The Communal Life

Today’s first Mass reading is one I love: the description that comes at the end of Chapter 2 of Acts describing the communal life of the members of the early Church:

They devoted themselves to the teaching of the apostles and to the communal life,  to the breaking of bread and to the prayers. Awe came upon everyone, and many wonders and signs were done through the apostles. All who believed were together and had all things in common; they would sell their property and possessions and divide them among all according to each one’s need. Every day they devoted themselves to meeting together in the temple area and to breaking bread in their homes. They ate their meals with exultation and sincerity of heart, praising God and enjoying favor with all the people.

They held all things in common.

They gave to people in accordance with their need.

Every day they gathered together to learn and pray.

They ate meals with a sense of praise and gratitude.

They behaved toward others in ways that inspired love.

I’m not suggesting we give up all of our possessions, but I do think this passage offers us a good checklist against which to test our own behavior.

Do we give to people in accordance with their need, or with our assessment of their desert?

Do we gather together to learn and pray? The members of the early church did so daily: Do we do more than come together on a Sunday? Do we find other opportunities to nourish our faith?

Do we take our meals with praise and gratitude, or thoughtlessly (or worse, with a sense of entitlement)?

Do we behave toward others as Christ would? Or do we see the face of Christ in others.

With respect to giving to people in accordance with their need, let me remind you of something Pope Francis said around the beginning of Lent.  He addressed the fear many have about giving money to the poor – the fear they will not use it well.  Pope Francis had a simple response to this concern: Give money anyway.  Giving money to someone in need, said the Pope, “is always right.”  If one is able to help, we ought to recognize our blessing and be generous in meeting others’ needs.

More importantly, he reminded us that how we give matters.  Look people in the eyes, touch their hands, show interest in them, he encourages. Essentially – remember their human dignity and perhaps remind them of it as well.  This is perhaps the bigger challenge.  It is so easy to avert one’s eyes while feeling good about oneself for dropping a few coins in a cup.  Not really seeing the person in front of us, and certainly not making eye contact.

How we encounter a person in need makes an enormous difference.  “One can look at a homeless person and see him as a person or else as if he were a dog, and they notice this different way of looking” at them, said the Pope.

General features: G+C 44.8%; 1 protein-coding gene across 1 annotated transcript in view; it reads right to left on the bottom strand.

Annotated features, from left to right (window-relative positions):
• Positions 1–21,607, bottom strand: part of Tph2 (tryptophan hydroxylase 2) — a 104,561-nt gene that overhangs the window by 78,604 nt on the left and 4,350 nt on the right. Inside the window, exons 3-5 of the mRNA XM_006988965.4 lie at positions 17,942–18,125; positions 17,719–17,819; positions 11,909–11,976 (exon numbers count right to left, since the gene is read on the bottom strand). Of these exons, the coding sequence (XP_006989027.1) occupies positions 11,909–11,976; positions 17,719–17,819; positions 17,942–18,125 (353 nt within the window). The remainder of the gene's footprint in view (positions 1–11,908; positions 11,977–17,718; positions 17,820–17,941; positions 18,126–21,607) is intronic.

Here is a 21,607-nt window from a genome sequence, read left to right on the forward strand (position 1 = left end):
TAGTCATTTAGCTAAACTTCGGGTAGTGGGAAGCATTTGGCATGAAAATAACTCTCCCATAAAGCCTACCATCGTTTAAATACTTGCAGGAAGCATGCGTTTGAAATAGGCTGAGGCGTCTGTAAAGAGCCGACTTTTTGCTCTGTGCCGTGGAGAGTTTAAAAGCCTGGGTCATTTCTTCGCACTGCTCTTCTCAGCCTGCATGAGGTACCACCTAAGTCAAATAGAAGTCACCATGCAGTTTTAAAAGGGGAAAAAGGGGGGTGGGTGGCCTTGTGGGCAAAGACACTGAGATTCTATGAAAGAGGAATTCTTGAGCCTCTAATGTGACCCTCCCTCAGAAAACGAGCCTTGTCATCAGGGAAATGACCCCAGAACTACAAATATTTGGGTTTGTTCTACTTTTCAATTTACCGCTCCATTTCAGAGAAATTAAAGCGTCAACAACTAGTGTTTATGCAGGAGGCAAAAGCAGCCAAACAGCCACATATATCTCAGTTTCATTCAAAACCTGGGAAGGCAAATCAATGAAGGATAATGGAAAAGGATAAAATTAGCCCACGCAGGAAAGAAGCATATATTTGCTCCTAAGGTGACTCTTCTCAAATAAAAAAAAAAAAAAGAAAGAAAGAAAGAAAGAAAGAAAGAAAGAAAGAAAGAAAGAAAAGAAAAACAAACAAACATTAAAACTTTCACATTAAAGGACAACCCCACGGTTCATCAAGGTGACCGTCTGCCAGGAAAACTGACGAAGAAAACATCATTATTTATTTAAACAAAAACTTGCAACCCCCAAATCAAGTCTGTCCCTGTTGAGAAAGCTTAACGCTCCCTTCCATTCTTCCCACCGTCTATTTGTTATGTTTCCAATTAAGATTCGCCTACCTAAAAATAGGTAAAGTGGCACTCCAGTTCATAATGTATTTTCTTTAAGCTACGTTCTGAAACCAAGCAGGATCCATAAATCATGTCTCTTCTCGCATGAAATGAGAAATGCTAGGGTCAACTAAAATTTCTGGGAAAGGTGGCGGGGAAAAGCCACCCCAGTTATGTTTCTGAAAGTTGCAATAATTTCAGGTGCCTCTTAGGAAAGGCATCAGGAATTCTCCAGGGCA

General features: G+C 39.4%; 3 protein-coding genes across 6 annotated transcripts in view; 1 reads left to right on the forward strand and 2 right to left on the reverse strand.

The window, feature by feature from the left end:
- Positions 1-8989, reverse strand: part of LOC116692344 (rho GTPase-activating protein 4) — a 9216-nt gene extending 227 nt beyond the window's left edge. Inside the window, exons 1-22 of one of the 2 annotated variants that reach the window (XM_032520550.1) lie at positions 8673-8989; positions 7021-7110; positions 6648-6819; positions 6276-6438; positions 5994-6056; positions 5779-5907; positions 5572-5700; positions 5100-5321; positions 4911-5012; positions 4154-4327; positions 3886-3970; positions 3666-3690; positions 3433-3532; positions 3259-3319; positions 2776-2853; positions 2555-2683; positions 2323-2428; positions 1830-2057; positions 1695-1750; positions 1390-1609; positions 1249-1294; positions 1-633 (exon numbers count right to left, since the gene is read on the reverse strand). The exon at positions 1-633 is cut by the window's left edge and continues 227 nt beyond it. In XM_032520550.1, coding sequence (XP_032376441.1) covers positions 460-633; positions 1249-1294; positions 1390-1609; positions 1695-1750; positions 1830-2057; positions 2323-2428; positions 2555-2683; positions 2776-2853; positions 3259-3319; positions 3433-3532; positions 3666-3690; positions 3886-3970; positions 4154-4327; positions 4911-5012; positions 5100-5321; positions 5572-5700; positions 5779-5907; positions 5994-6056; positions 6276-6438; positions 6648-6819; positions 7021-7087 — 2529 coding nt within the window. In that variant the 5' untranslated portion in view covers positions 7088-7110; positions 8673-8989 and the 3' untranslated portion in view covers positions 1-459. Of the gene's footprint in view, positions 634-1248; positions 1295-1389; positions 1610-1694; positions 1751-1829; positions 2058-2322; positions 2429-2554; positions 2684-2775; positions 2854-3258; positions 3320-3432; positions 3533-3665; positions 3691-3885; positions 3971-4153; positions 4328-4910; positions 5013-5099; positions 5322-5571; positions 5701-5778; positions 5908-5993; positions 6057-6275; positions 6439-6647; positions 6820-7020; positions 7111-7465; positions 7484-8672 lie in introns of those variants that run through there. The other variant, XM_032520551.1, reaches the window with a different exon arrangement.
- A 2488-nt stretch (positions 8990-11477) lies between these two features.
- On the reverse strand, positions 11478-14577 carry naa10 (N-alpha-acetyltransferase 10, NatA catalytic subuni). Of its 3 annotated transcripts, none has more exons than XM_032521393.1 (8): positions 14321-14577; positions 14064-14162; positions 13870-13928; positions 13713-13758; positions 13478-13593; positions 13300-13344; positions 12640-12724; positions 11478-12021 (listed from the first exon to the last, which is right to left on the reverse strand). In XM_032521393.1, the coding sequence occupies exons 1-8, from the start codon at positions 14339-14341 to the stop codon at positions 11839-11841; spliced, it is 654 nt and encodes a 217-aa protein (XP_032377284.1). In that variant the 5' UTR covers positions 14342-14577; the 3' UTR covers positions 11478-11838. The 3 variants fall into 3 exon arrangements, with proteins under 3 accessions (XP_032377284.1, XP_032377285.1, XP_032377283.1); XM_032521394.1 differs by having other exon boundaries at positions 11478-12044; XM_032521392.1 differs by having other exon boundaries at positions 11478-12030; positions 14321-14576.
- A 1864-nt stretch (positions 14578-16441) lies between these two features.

We could all do a better job, I think, in emulating the early church in its dealings with God, each other, and all those in need.

What Does it Mean to Say Jesus’ Yoke is Easy and His Burden Light?

I have been reflecting during my daily prayer over the last several weeks on Brendan Byrne’s commentary on Matthew’s Gospel, titled Lifting the Burden.

I sat the other morning with a passage that has always given me great comfort: “Come to me, all you who labor and are burdened, and I will give you rest.  Take my yoke upon you and learn from me, for I am meek and humble of heart; and you will find rest for yourselves.  For my yoke is easy, and my burden light.”

Byrne asks the question: how can we reconcile Jesus’ claim that his yoke is easy and his burden light with the Sermon on the Mount?  If we take seriously the teaching of that Sermon, the demands Jesus places on that are more burdensome than what was taught by the scribes and Pharisees.   Think of how many times he says, “you have heard x, but I say to you 2x.”  You’ve heard don’t kill; I say don’t be angry.  You’ve heard don’t commit adultery; I say do not look at a woman with lust.  And so forth.

Byrne suggests that the apparent inconsistency is not one that can be reconciled in theory, but “only in the personal life of believers” and the personal presence that radiates from “come to meI will give you rest.”  He writes

The quality of “ease” and the “lightness” cannot consist in a lesser level of virtue or ethical demand. It must have something to do with the sense that all fulfillment in practice is preceded and facilitated by an intense relationship with Jesus and a sense of being grasped by his love. His claim to be “gentle and humble of heart” is ultimately a claim to personal attractiveness and an invitation to enter into an exchange of love. Such love, which is ultimately an extension of the love of the Father, is what can make even the most difficult requirements “easy” and “light.”